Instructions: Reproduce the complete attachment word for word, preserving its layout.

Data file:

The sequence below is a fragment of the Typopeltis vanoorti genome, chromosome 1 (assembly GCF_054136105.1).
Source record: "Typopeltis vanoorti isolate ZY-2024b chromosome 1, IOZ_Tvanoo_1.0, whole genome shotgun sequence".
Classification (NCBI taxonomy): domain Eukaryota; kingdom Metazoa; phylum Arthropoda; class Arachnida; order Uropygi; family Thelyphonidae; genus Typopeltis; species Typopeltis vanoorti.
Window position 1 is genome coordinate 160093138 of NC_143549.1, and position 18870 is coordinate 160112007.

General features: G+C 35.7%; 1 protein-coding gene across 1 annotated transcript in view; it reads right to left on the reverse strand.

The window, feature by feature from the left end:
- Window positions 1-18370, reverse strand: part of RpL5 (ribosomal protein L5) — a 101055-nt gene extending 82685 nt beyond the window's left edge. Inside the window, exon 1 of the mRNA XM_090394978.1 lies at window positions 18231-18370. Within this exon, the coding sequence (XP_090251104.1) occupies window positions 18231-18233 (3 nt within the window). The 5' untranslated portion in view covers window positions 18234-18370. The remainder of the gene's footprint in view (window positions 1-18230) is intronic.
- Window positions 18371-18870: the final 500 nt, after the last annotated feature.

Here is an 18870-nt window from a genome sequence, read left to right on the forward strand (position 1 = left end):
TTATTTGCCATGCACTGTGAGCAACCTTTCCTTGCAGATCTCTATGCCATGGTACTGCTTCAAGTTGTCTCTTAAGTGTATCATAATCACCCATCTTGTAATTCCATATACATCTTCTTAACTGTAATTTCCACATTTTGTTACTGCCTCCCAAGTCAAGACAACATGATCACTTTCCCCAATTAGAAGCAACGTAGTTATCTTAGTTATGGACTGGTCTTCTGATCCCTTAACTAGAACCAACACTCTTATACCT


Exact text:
The sequence below is a fragment of the Typopeltis vanoorti genome, chromosome 1 (assembly GCF_054136105.1).
Source record: "Typopeltis vanoorti isolate ZY-2024b chromosome 1, IOZ_Tvanoo_1.0, whole genome shotgun sequence".
Classification (NCBI taxonomy): domain Eukaryota; kingdom Metazoa; phylum Arthropoda; class Arachnida; order Uropygi; family Thelyphonidae; genus Typopeltis; species Typopeltis vanoorti.
Window position 1 is genome coordinate 160093138 of NC_143549.1, and position 18870 is coordinate 160112007.

General features: G+C 35.7%; 1 protein-coding gene across 1 annotated transcript in view; it reads right to left on the reverse strand.

The window, feature by feature from the left end:
- Window positions 1-18370, reverse strand: part of RpL5 (ribosomal protein L5) — a 101055-nt gene extending 82685 nt beyond the window's left edge. Inside the window, exon 1 of the mRNA XM_090394978.1 lies at window positions 18231-18370. Within this exon, the coding sequence (XP_090251104.1) occupies window positions 18231-18233 (3 nt within the window). The 5' untranslated portion in view covers window positions 18234-18370. The remainder of the gene's footprint in view (window positions 1-18230) is intronic.
- Window positions 18371-18870: the final 500 nt, after the last annotated feature.

Here is an 18870-nt window from a genome sequence, read left to right on the forward strand (position 1 = left end):
TTATTTGCCATGCACTGTGAGCAACCTTTCCTTGCAGATCTCTATGCCATGGTACTGCTTCAAGTTGTCTCTTAAGTGTATCATAATCACCCATCTTGTAATTCCATATACATCTTCTTAACTGTAATTTCCACATTTTGTTACTGCCTCCCAAGTCAAGACAACATGATCACTTTCCCCAATTAGAAGCAACGTAGTTATCTTAGTTATGGACTGGTCTTCTGATCCCTTAACTAGAACCAACACTCTTATACCT